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July 12, 2012 - Image 27

Resource type:
Text
Publication:
The Detroit Jewish News, 2012-07-12

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>> Torah portion

Do You "Do Torah?"

Parshat Pinchas: Numbers 25:10-30:1;
1 Kings 18:46-19:21.

S

omeone recently asked me
if I "Do Torah?" In other
words, as the rabbi of the
Birmingham Temple, do I read and
worship the Torah? Well, the answer
is "Yes" and "No." And this
week's Torah portion is the
perfect way to explain.
Travel with me into the
book of Numbers. Pinchas,
grandson of Aaron, the
high priest, witnesses a
Jewish prince "consorting"
with a gentile princess. We
are told that Moses and
Aaron weep at the sight. In
a moment of rage, Pinchas
lunges forward and spears
them both, murdering
them in an act of impulsive violence.
As a result of the murder, Pinchas
is considered a hero, receives
priestly status, and we read that the
Israelites are saved in the eyes of
God who is so happy with Pinchas
that he forgives their collective sins.
Here is an excerpt:
"The Lord spoke to Moses, saying
... 'I hereby give my Covenant of
peace ... because he [Pinchas] was
zealous for his God and atoned for
children of Israel. The name of the
Israelite man who was killed, who
was slain with the Midianite woman
was Zimri, and the name of the
Midianite woman who was slain was
Cozbi ... Distress the Midianites,
and you shall smite them ...'"
Many rabbis praise Pinchas. They
cite him as the one who boldly acts
when others cower. They go further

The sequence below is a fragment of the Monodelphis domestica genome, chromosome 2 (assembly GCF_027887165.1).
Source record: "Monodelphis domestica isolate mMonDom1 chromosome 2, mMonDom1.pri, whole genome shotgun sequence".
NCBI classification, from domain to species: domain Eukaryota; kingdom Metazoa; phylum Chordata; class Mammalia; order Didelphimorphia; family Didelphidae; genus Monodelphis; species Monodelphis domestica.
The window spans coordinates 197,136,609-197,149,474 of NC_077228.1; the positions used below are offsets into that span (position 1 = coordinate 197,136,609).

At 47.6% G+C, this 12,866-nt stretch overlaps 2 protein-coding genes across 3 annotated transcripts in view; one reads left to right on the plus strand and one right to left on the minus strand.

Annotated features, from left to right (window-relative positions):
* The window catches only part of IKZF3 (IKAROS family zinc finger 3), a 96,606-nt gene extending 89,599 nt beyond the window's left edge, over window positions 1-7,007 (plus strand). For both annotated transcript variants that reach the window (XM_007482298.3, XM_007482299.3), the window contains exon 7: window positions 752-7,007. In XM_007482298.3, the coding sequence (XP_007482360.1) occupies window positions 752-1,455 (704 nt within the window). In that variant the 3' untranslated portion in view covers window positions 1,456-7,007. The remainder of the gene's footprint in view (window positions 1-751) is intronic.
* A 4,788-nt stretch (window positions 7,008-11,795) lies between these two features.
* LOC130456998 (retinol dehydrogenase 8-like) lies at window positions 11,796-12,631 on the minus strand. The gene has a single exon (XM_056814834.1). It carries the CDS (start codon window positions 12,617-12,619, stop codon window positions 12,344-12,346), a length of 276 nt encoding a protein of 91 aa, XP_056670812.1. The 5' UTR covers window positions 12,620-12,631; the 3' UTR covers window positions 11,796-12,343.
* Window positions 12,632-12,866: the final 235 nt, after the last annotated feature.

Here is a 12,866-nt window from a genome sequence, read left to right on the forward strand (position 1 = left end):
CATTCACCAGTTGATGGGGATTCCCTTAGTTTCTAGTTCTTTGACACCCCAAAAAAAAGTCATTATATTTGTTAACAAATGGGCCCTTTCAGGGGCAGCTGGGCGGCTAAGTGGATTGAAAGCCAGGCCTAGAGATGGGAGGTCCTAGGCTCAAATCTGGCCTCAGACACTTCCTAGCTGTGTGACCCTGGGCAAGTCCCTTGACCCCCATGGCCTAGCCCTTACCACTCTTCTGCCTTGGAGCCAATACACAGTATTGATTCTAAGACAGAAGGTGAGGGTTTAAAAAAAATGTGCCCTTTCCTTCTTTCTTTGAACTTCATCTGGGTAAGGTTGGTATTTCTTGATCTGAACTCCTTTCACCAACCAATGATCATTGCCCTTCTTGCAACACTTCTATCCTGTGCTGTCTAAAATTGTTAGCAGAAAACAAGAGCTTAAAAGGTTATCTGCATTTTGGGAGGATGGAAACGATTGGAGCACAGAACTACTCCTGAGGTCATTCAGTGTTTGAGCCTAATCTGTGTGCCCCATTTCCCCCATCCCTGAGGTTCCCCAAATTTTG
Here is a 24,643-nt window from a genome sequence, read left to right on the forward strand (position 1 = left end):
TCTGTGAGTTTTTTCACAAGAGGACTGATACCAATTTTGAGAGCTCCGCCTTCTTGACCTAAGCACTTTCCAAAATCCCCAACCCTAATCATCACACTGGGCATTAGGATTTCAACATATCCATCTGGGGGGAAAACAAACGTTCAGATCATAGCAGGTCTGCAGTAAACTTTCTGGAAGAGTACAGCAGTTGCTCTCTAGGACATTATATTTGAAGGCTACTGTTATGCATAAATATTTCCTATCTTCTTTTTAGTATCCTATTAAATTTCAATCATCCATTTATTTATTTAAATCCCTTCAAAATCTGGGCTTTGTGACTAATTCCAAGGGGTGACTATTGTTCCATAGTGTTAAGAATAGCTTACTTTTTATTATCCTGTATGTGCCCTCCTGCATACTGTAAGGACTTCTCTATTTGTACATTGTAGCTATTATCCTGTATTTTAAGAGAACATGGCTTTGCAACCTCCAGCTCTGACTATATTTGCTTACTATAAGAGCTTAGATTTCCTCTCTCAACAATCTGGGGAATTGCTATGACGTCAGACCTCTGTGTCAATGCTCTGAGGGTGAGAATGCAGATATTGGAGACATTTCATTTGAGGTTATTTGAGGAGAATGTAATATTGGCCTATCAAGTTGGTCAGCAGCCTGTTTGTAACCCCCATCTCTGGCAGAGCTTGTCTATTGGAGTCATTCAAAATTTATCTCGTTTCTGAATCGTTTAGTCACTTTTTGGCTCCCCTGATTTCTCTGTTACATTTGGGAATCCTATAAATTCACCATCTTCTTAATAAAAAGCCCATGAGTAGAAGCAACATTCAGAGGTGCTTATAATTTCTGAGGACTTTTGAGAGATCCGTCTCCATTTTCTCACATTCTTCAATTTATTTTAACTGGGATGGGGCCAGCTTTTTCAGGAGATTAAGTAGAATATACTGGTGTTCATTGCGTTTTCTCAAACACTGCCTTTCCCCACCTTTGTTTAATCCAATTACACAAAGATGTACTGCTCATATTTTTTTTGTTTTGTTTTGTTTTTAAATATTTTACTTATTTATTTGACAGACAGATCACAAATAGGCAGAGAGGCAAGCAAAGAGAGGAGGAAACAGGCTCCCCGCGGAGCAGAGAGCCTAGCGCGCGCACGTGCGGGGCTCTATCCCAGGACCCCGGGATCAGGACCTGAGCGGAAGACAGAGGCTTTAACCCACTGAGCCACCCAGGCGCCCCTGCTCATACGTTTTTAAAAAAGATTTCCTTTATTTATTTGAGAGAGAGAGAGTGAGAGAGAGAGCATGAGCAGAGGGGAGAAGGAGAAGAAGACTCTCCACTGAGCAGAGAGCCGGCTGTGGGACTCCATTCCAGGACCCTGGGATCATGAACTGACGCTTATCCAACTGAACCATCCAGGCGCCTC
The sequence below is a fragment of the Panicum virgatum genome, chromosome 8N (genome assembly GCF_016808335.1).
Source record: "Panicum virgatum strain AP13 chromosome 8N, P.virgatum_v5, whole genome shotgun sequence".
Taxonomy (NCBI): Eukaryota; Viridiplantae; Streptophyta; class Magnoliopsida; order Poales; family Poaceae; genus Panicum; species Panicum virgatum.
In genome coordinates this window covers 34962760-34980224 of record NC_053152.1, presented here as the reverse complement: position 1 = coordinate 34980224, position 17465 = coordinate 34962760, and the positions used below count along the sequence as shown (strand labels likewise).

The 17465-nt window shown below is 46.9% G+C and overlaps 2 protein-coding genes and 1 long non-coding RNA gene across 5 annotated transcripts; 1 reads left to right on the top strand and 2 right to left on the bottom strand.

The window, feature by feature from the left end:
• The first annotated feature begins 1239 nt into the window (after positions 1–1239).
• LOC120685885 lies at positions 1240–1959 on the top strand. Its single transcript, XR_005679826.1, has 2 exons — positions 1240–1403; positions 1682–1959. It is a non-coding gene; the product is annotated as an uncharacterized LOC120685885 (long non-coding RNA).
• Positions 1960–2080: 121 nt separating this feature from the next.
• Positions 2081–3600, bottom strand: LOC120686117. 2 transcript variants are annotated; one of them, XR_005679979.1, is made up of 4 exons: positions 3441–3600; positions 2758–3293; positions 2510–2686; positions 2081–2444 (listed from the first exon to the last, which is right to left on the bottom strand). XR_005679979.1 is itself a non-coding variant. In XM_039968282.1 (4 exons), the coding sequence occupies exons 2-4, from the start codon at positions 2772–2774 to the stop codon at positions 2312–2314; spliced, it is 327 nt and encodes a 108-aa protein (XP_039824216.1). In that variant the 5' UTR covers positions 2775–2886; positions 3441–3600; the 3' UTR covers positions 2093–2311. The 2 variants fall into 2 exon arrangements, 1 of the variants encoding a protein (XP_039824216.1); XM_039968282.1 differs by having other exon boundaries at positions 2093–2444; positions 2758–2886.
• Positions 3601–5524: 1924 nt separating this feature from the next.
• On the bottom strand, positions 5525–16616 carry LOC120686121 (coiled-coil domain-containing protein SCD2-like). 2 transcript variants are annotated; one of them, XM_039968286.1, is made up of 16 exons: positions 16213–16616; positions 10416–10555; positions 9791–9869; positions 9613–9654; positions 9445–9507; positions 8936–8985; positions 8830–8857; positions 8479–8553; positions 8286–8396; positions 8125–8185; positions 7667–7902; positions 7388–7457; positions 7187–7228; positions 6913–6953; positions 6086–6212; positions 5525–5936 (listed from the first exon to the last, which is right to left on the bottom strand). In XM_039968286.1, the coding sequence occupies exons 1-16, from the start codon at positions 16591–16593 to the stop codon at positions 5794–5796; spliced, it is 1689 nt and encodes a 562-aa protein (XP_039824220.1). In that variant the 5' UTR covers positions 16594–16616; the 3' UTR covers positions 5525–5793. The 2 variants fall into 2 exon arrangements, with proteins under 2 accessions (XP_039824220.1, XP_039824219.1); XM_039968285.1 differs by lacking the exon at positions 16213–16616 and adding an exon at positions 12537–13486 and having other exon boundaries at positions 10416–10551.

to state that he stands against inter-
marriage and does what no one else
has the bravery to do. Just look up
Pinchas and read the Torah com-
mentary yourself. He is referred to
as a leader amongst his people, a
great warrior and a man of action
who takes a bold stand against inti-
mate relationships between Jews
and non-Jews.
I could not disagree more.
Pinchas is not a great man. He
is not a hero. And he would not be
someone whom I would look to for
spiritual guidance. Furthermore, if I
were attorney general, I would pros-
ecute him for murder.
The Torah is a precious, remark-

able clue book. It is the greatest
repository for the ancient Jewish
experience that we will ever have. It
is the single most important collec-
tion of books in Western civilization.
It is the centerpiece at the
dining room table where
we, in Western civiliza-
tion, have sat for the past
2,000 years to dialogue
about what it means to be
a human being. But, it is
also a book of violent sto-
ries that are too horrible
to pray to, let alone school
my children in.
Almost every night, I
snuggle my daughter to
sleep. I wrap her little
body in my arms, and she places her
head on my mother-heart. Against
the advice of all the good doctors
and sleep experts, she falls asleep
in my arms even now that she is 7
years old.
There is this moment when the
energy in the room shifts. I can hear
her breath deepen and lengthen as
she drifts into the land of dreams.
In that moment, I wish for her
what every mother and father have
wished for their children since the
beginning of time: Sweet dreams.
When will we as a species begin to
dream a new dream? When will we
end our wars without and within?
When will lovers be able to love even
as they are from different tribes, of
different ways and different faces?
I want real heroes — women and
men who will do anything for peace.
I revere people who throw down
the gauntlet and leave no stone
unturned in their quest for resolu-
tion. I do not admire zealots and
fundamentalists, even if they are in
the Torah.
So do I "Do Torah?" Well yes and
no. If what you mean by Torah is,
"The entire body of Jewish and life
learning:' then I most certainly do
Torah. If, on the other hand, "Doing
Torah" means worshipping the words
on the scroll as infallible and uphold-
ing its heroes as my heroes, then,
"No, I do not do Torah:' Do you? ❑

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Tamara Kolton, Ph.D., is the rabbi at the
Birmingham Temple in Farmington Hills.

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